Welcome to our roundup of the best mental health and gaming articles you may have missed. This week, we have stories about PlayerUnknown’s Battlegrounds, Life Is Strange, FFXIV, and new research about how many of us are likely to deal with mental health issues in our lives.
[Developer Brendan] Greene didn’t find Dr DisRespect’s joke particularly funny, this time quoting the tweet instead of responding directly to it, so more people would see it. “Suggesting violence is the best way to solve a disagreement is just wrong, even if you are playing a character,” he said. The Twitter response to Greene’s comment was predictable, with some wondering why he wasn’t able to “take a joke,” saying it “shows [a] lack of understanding towards the community that makes your game a success.”
Spend long enough in the video game community and anyone might start to think that violent threats are a perfectly reasonable way to communicate, but the developer of PlayerUnknown’s Battlegrounds is pushing back against that harmful norm. Waypoint has the story.
“We found that if you follow people over time, and screen them regularly using simple, evidence-based tools, the percentage of people who develop a diagnosable mental illness at any point in their lives jumps to well over 80 percent. In our cohort only 17 percent of study members did not develop a disorder, at least briefly, by middle age. Because we can’t be certain these individuals remained disorder-free in the years between assessments, the true proportion that never experienced a mental illness may be even smaller.”
Scientific American explores an increasingly-supported theory that while we don’t all “have a little mental illness,” most of us might experience a diagnosable mental illness at some point — and that for most of us, it’s temporary.
“In short, as I said, you get the community you design for. If you permit ganking, you are seeding a toxic subculture in your game, without question; player vigilantes who emerge to combat that subculture are also a result of that choice. That is the social dynamic you’ve created with your design, locking your players into a given sociological reality…I’d argue similarly that all the bad feelings stemming from this housing crisis must be laid at the feet of Square Enix. They created the circumstances in which something like this was bound to happen, and the bitterness and unkind words being exchanged among their players right now is down entirely to an easily avoided design choice.”
An important reminder for developers from Katherine Cross at Gamasutra: game design can easily encourage toxic behavior. Enforcement and strong community norms can combat it, but it may also be possible to stop it before it starts.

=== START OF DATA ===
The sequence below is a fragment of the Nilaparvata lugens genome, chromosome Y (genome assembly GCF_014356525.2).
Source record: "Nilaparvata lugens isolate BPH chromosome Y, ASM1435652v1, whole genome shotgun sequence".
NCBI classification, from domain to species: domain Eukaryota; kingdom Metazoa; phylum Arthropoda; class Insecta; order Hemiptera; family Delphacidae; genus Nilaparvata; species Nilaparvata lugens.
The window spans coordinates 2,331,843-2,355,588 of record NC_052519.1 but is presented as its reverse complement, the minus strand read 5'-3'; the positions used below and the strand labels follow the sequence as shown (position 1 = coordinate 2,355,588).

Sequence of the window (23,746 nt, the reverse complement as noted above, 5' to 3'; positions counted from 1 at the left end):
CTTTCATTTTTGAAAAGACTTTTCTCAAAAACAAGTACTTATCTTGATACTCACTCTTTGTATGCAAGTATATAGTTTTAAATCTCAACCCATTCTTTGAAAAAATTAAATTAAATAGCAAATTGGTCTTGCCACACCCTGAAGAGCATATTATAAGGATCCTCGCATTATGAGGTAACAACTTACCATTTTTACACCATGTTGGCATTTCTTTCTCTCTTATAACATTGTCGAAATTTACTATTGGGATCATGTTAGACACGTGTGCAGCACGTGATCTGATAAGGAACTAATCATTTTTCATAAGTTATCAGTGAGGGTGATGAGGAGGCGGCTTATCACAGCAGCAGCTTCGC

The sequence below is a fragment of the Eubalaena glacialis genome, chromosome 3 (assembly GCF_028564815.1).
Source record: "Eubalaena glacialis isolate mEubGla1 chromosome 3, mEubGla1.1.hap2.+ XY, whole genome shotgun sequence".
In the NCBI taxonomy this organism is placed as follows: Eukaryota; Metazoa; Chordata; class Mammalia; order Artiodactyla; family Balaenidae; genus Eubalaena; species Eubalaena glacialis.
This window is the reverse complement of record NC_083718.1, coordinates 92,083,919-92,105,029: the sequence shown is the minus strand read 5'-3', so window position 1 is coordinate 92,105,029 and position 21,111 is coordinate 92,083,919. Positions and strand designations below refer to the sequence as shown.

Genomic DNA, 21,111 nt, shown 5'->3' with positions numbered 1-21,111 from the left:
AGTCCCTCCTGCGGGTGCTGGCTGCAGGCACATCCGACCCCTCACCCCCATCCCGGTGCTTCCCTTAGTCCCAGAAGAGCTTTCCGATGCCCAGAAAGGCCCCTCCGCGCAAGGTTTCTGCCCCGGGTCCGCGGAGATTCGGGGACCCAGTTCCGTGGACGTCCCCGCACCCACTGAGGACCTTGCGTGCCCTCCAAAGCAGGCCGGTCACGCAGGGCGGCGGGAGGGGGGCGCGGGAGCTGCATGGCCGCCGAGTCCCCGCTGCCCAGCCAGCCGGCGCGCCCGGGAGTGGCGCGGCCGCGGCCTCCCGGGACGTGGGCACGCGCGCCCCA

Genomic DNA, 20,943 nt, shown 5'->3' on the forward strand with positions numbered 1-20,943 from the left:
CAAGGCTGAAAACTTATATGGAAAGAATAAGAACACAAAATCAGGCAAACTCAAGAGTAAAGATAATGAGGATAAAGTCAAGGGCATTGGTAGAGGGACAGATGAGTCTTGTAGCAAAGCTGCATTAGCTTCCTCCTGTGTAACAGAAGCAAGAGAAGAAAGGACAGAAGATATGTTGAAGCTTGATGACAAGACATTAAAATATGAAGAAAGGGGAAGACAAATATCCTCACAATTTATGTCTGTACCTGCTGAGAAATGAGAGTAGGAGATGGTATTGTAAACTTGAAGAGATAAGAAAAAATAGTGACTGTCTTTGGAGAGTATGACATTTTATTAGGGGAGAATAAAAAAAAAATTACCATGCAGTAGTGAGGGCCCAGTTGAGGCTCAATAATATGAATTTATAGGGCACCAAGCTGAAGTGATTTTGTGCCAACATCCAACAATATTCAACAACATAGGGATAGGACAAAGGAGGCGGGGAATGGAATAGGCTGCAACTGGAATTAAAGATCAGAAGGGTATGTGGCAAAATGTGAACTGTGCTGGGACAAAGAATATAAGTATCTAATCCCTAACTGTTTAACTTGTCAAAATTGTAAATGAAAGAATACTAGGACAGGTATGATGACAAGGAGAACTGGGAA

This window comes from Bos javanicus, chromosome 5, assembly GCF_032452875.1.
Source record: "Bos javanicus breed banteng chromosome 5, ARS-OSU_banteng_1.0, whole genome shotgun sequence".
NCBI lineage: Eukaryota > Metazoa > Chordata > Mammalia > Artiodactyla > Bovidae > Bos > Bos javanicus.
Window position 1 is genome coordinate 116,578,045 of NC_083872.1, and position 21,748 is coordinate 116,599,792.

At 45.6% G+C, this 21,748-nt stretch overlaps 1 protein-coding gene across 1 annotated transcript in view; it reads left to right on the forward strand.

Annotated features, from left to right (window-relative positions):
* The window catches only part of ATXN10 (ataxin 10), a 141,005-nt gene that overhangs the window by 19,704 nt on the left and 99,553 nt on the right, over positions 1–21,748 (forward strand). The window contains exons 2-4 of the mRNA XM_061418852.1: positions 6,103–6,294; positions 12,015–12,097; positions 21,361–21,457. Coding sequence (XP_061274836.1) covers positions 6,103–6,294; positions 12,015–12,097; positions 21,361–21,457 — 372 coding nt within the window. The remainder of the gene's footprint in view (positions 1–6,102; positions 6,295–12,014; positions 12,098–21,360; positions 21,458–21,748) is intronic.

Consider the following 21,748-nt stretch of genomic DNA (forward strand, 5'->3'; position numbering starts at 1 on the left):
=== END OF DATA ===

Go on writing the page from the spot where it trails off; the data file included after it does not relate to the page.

[font_text link=”” icon=”star” color=”dark” size=”small” border=”off” spin=”off”]Content warning: Spoilers for Life is Strange; discussion of trauma and abuse.[/font_text]
“Life is Strange is an episodic game about time travel that opens with a vision: A giant tornado moving from sea to land, toward the coastal town of Arcadia Bay. The tiny buildings are miniscule in the face of the impossibly large vortex. It’s so big that, when I played it, I assumed that the world was ending. I thought that the storm was a symptom of the annihilation of the entirety of human existence localized into this one particular manifestation. And, in some ways, I still think that’s right.”
Over at Waypoint, Cameron Kunzelman argues that Life Is Strange’s most controversial element may in fact be a radical utopian vision that recognizes that the game’s traumatized heroes deserve happiness at any cost.
Why Comparing Technology to Drugs Isn’t Simply a Question of Addiction
“But it is problematic to label a technology itself as addictive, since only some users are affected to that extent. If the defining characteristic of a psychoactive drug is the ability to alter mood, does this suggest a more useful way to compare drugs with technology?”
Gaming addiction and technology addiction are complicated topics of discussion in mental health circles. Greg Wadley offers another approach to the debate at PC & Tech Authority: both can be mood altering in ways both good and bad, and any cogent conversation on the subject needs to recognize that.
One last thing: we’re still looking for volunteers for PAX West, so if you know anyone who’s going and who might be interested, please send them our way. It’s a great chance to help people, spend time with some awesome folks, and make your PAX experience extra special.
And with that, we’re off. We’ll be back next week with more great stories. Until then, take care of yourselves — and each other.